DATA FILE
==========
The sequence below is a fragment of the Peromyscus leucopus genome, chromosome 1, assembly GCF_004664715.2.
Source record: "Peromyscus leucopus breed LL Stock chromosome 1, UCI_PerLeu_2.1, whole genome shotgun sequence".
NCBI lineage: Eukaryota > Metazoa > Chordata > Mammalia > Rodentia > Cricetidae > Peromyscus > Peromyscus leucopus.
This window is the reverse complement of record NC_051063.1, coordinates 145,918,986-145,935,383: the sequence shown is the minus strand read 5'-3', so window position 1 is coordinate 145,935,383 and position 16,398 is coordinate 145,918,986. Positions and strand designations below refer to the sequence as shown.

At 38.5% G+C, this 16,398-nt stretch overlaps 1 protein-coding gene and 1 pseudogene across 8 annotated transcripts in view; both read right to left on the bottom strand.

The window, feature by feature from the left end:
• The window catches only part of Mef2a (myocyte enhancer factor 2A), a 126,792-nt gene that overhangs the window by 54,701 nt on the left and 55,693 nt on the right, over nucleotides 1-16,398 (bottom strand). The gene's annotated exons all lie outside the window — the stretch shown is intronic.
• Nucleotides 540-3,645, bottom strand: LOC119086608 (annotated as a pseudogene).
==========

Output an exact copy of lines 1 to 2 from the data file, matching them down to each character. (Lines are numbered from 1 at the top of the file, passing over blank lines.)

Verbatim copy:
The sequence below is a fragment of the Peromyscus leucopus genome, chromosome 1, assembly GCF_004664715.2.
Source record: "Peromyscus leucopus breed LL Stock chromosome 1, UCI_PerLeu_2.1, whole genome shotgun sequence".